from P.Gmc. *swanaz
(cf. O.S. swan
, O.N. svanr
, M.Du. swane
, Du. zwaan
, O.H.G. swan
, Ger. Schwan
), probably lit. "the singing bird," from PIE base *swon-/*swen-
"to sing, make sound" (see sound
(n.1)); thus related to O.E. geswin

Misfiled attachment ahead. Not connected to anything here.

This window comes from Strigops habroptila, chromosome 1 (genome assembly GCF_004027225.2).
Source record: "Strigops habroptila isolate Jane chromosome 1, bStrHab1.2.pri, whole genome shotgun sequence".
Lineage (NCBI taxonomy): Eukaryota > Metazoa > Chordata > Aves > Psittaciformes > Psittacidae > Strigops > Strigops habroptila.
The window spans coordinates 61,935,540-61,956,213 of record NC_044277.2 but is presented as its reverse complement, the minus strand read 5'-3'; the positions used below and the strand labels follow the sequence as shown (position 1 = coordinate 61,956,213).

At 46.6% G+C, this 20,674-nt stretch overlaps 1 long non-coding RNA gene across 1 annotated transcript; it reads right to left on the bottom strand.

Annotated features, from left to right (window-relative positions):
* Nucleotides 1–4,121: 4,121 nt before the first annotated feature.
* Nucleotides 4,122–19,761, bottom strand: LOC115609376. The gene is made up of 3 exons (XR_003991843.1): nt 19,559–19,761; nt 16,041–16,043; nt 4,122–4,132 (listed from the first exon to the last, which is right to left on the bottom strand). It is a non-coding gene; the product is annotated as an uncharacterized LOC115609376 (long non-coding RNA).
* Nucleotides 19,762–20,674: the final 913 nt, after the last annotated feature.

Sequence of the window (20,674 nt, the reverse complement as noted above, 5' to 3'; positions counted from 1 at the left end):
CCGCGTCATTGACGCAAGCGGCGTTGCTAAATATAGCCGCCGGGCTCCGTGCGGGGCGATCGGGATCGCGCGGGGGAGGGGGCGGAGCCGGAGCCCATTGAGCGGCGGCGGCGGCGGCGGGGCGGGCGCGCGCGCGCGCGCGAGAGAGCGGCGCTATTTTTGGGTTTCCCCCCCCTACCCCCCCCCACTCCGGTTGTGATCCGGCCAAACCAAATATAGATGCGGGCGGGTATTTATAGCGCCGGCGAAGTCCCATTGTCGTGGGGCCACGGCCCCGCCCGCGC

"melody, song" and swinsian
"to make melody." In classical mythology, sacred to Apollo and to Venus. The singing of swans before death was alluded to by Chaucer (late 14c.), but swan-song
(1831) is a translation of Ger. Schwanengesang.
A black swan
was proverbial for "something extremely rare or non-existent" (late 14c.), after Juvenal ["Sat."
vi. 164]. Swan dive
is recorded from 1898.